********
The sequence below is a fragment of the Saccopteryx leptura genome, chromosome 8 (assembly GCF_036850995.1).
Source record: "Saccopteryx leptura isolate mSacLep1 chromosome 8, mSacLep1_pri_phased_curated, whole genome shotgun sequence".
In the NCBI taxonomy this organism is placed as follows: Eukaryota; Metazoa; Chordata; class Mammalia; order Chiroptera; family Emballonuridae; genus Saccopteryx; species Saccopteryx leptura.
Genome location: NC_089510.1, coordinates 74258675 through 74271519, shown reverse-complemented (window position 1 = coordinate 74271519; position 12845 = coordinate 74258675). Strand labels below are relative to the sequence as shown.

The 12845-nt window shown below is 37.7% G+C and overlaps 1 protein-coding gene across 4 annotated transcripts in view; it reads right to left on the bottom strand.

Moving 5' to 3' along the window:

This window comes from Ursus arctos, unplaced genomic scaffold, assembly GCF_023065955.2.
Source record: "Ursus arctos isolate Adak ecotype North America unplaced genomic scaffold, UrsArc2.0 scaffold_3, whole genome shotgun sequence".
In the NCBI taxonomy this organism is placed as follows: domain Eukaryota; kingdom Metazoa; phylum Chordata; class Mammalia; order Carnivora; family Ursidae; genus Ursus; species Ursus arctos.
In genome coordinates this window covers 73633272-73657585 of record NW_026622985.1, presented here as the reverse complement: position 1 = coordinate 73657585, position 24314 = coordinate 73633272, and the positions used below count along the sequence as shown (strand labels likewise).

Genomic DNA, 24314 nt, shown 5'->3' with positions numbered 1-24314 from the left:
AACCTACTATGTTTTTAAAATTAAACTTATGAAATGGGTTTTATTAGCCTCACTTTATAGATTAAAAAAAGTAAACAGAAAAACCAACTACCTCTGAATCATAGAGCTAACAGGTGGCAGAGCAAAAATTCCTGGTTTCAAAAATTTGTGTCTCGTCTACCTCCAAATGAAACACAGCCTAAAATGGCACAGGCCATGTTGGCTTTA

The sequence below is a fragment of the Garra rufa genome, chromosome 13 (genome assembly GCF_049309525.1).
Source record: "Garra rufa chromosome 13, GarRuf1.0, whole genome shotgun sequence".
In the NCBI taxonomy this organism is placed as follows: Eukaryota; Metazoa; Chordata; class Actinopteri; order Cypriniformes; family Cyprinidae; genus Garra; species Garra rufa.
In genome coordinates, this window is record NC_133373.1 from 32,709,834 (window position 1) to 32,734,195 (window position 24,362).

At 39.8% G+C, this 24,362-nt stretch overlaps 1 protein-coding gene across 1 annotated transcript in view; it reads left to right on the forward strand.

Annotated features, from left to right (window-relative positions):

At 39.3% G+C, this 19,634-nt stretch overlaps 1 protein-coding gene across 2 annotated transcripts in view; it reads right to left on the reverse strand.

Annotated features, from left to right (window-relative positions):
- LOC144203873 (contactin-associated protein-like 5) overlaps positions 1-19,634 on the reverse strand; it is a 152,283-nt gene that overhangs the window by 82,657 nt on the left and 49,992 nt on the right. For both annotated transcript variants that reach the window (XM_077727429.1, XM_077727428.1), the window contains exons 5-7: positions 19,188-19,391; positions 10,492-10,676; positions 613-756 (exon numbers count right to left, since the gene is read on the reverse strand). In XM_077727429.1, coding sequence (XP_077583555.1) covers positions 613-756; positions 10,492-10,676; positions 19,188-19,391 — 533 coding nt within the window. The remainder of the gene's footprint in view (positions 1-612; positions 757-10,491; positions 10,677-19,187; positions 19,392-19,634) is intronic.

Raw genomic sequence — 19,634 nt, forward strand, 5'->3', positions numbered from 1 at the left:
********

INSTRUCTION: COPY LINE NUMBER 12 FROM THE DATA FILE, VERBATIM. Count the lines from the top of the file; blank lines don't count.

AACCTACTATGTTTTTAAAATTAAACTTATGAAATGGGTTTTATTAGCCTCACTTTATAGATTAAAAAAAGTAAACAGAAAAACCAACTACCTCTGAATCATAGAGCTAACAGGTGGCAGAGCAAAAATTCCTGGTTTCAAAAATTTGTGTCTCGTCTACCTCCAAATGAAACACAGCCTAAAATGGCACAGGCCATGTTGGCTTTA